Schiff: Gold Miners Ripe; Bitcoin ETF Rings Hollow

August 05, 2014

ETF.com: : Gold mining stocks have done very well this year. Do you like gold mining shares?
Schiff: I absolutely love them. As an investment, they've done really well. Not compared to how much they lost in the couple of years prior. If you actually look at where they are in relationship to where they've been, they've barely recouped a small fraction of what they lost in the last couple years.

So even though they had done very well, this is just the beginning. I think they've got a long way to go on the upside. In fact, there are plenty of gold stocks today, major gold companies, that are trading at prices below where they were five to 10 years ago.

You're talking about historic low valuations for gold mining companies. There probably isn't a sector more universally hated among professional investors than the mining stocks. If you look at major institutional holders of equities, the typical allocation to mining, gold mining, is zero.

You probably have more institutions that are short gold than long. So they're not on anybody's radar. Nobody owns them. The worst-case scenario is already factored in. I mean these stocks are not priced for $1,300 gold. They might even be priced for sub-$1,000 gold.

So when gold ends up going much higher, these stocks have a lot of catching up to do, because they're priced for the wrong thing. So it's going to be a big surprise. The real value is not in there. You've got sell recommendations, hold recommendations on most of these stocks.

What's going to be happening, ultimately, is they're going to come out. They're going to be beating their earnings estimates. They're going to have upgrades. There's a lot of upside to come on these stocks. There's a lot of shorts that are going to have to cover.

ETF.com: There's a lot of buzz right now with bitcoins in the ETF industry, because there's a bitcoin ETF filing. What are your thoughts on bitcoin?
Schiff: The only thing more ridiculous than bitcoin would be the bitcoin ETF. I like the concept that we need an alternative to fiat currencies, because they're lousy and they don't work, which is true. But I don't know that bitcoin or any one of the hundreds of other digital currencies that now exist because of bitcoin are going to necessarily work any better than dollars or euros or yen. In fact, they may even be worse.

The problem is, there's no real value there. The reason I want gold to be money is gold was a commodity before it became money. Before gold was used as money, we had barter. When the concept of money was developed, people said, "What commodity can we use and just make all of our trades in this one commodity."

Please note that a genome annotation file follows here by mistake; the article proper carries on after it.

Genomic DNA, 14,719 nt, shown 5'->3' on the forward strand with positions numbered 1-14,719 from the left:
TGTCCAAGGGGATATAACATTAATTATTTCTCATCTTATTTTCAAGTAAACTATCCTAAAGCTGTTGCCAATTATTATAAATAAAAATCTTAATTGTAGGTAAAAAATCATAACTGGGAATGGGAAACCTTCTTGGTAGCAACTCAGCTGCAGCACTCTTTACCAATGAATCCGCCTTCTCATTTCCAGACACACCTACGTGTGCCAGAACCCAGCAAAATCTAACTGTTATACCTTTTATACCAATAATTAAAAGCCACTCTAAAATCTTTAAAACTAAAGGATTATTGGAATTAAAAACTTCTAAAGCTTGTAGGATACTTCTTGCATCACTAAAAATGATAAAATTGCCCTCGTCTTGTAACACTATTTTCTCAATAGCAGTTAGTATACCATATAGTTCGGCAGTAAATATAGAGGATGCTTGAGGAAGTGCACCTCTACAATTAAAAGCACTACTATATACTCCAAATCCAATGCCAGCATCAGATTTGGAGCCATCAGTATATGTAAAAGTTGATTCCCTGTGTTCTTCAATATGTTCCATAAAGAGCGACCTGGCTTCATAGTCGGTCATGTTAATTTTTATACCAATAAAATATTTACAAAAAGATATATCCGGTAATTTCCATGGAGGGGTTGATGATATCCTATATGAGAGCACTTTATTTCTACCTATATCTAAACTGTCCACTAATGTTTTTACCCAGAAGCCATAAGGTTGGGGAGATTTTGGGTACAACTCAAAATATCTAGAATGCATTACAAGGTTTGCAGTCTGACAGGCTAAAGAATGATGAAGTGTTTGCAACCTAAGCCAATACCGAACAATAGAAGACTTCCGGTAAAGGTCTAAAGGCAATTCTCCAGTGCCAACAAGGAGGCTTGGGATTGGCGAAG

The commodity that was most easily used as money, and that satisfied the requirements of money best, was gold. That's why gold became money. But it was a commodity first. It was valued for its properties. Gold was desired. People wanted it because it was beautiful and scarce and had all kinds of properties. There were uses for gold. Those uses exist today.

Bitcoins don't have any value. They're not a commodity. They're just nothing. They have no more intrinsic value than dollars or euros, except they lack a legal tender status. They lack a government accepting it as payment of taxes. They don't have some of the things that give fiat currencies a use, not that they necessarily give them intrinsic value. It doesn't have a history of being accepted.

At least with dollars—not that I'm a fan of the dollar—people will accept them. You spend them. But there's only a small community of people who are going to be willing to accept bitcoins. Why do they accept them? Because they believe that somebody else will accept it.

The price of bitcoins has been falling. They're now about $570 a bitcoin, I think is the price today [7/30/14]. That's down from over $1,100 about a year ago. We're in a bear market already in bitcoin. I think it's a long way down.

Any kind of a bitcoin ETF, in my mind, is really an exit strategy for some people who are stuck with a bunch of bitcoins. They don't think there's a big enough market to sell them. So what they really want to do is shove them in an ETF and sell them on Wall Street. To me, it represents somebody's exit strategy, somebody trying to get rid of a bunch of bitcoins. So I wouldn't want to be a buyer of that ETF.

ETF.com: Thanks for your time.

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